The Corolla Cross’ importance cannot be understated. Think about a stylish and useful Toyota crossover waggon with hybrid availability that is almost as big as the wildly popular RAV4. However, it is priced similarly to the smaller C-HR. Think of a smaller Subaru Outback. Every competitor’s worst nightmare is here.
The Corolla Cross, which is made in Japan, will come with two 1.8-liter four-cylinder engine options: a naturally aspirated version and a petrol-electric series-parallel hybrid version. The latter will also be offered a twin-motor electric AWD setup that includes a double-wishbone rear suspension system in Australian cars.
This crossover might potentially put an end to both small hatchbacks and mid-sized sedans as higher-riding cars continue to rise in popularity. Could the Corolla Cross emerge as the preferred family vehicle in Australia as the 2020s progress? Never wager against it.
06 – Ford T6.2 Everest
Expected Models: Ambiente 4×2 to Titanium V6 4×4
Expected Price Range: from $55,000 – $80,000
Except for sales, Australia’s sole locally produced SUV has surpassed all expectations in its current configuration. The T6-based Everest, which was showered with praise upon its 2015 release, could out-point and out-comfort every other body-on-frame competitor on the market, setting a standard that has not yet been surpassed. This side of a 300 Series LandCruiser, at least in the Australian cars.
Despite being relatively successful, client orders never kept up with the critical acclaim, and we believe a large part of this is due to the jacked-up wagon’s unattractive appearance and tippy-toed proportions. Thankfully, the T6.2 gen Everest will take care of both by the end of 2022.
07 – Subaru WRX
Due: Q1 2022
Expected Models: Sedan, Sportwagon
Expected Price Range: from $45,000 – $55,000
Dead is Levorg. The WRX Sportswagon is here to stay. That’s accurate. The next-generation WRX, which pays homage to Holden’s legendary VF Commodore load lugger, will soon be available with a second body style that Subaru claims are “the first time in a thrilling, heart racing Sportswagon.” Perhaps, if you don’t remember the first two Impreza WRX five-door waggons in the Australian cars.
We differ, though. The 2022 WRX sedan is a sharper-looking vehicle that draws heavily from the attractive 2017 Viziv Performance Concept. It has eye-catching details like blistered wheel arches, stylish lighting, and an aggressive posture that pays homage to the 1993 original. We eagerly anticipate what the even faster STi has in store for us in 2019.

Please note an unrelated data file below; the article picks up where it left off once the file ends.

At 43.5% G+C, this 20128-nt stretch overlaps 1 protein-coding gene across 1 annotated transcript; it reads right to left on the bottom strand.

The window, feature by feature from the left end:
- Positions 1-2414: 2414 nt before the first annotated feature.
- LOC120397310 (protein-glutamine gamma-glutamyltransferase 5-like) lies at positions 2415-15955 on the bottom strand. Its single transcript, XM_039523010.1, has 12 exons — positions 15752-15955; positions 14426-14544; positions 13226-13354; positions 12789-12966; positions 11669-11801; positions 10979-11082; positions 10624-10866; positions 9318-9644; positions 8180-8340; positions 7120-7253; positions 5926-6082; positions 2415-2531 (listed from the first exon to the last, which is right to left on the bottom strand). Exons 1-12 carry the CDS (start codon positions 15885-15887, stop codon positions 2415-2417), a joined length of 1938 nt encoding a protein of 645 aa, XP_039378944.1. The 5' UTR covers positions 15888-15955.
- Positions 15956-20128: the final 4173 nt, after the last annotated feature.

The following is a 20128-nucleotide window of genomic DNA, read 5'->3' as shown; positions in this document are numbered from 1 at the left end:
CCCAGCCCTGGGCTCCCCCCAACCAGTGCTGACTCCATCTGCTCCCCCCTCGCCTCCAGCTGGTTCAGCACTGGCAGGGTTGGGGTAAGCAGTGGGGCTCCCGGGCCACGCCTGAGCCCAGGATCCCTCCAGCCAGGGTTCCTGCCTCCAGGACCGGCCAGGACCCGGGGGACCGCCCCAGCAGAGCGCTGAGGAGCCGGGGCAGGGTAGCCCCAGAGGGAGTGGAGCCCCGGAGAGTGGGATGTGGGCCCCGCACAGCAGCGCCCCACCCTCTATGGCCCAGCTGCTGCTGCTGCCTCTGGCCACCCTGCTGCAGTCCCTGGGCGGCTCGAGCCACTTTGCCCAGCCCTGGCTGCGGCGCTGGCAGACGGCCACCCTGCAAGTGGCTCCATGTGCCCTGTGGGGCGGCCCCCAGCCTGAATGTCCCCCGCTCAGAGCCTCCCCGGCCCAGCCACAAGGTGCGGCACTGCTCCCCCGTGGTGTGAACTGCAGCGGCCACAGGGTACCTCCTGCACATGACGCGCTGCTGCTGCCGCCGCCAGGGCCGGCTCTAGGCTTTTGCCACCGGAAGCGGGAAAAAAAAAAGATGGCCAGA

08 – Mercedes-AMG EQS53 4Matic+
Due: Q2 2022
Expected Models: Base and AMG Dynamic Plus
Expected Price Range: from $300,000 – $350,000
If you don’t find the Tesla Model S, Porsche Taycan, or Audi e-Tron GT to be quite opulent enough, Mercedes-astounding AMG’s EQS53 4Matic+ may be just what you’re looking for in Australian cars.
The first in-house electric vehicle from Affalterbach’s performance division, which is scheduled for release by the second quarter of 2022, will usher in a new era of high-speed luxury in Australia. It will feature two motors, one per axle for all-wheel drive, each of which can be tuned to produce 484kW/950Nm or 560kW/1020Nm in the AMG Dynamic Plus.
As a result, the EQS53 can reach 100 km/h from a complete stop in as little as 3.4 seconds as opposed to the more leisurely EQS580’s 4.3 seconds. On the other hand, the declared maximum range of 580km with the same 107.8kWh battery pack falls short of the latter’s astounding claimed 770km.
09 – Nissan Z
Expected Models: Z, Z Proto (launch edition)
Expected Price Range: from $65,000 – $75,000
Even if a new Fairlady Z is merely a clever upgrade of a 20-year-old machine, it is always exciting to see something new among Australian Cars.
The Nissan designers deserve praise for transforming the previous 370Z with such style, fusing design cues from the original Datsun 240Z from 1969 (circular headlights, rectangular grille, fastback glasshouse), with recognisable elements like the 300ZX taillight motif from the 1990s and the muscular stance of the 350Z from 2002 to 2008. Pasties of the post-modern era rarely succeed in this way.
The main body and interior structures of the 2009 370Z are carried over, as is Nissan’s ageing FM platform, which has a 2550mm wheelbase and front mid-engine/rear-drive configuration. However, the sheet metal and (retro-inspired) dash are largely new.
10 – Honda Civic Type R
Due: Q4 2022
Expected Models: Type R
Expected Price Range: from $55,000
And therein lies the promise of the next Type R is the best among Australian Cars. We are salivating in anticipation as the intriguing themes are developed but the visual dramatisation is toned down, especially if the previous raw, mechanical connection is reproduced.
We have optimism. A redesigned 2.0-litre four-pot turbo engine is said to produce roughly 245kW (up from 228kW) and 400Nm, which will be transmitted to a clever dual-axis strut front end by way of an excellent six-speed manual shifter. Yes, there is no all-wheel drive or dual-clutch transmission to taint the purity. Bliss.
The following Type R instalment, which no longer features a frilled-neck lizard in full fear mode, continues the story from the previous one in a more attractive manner.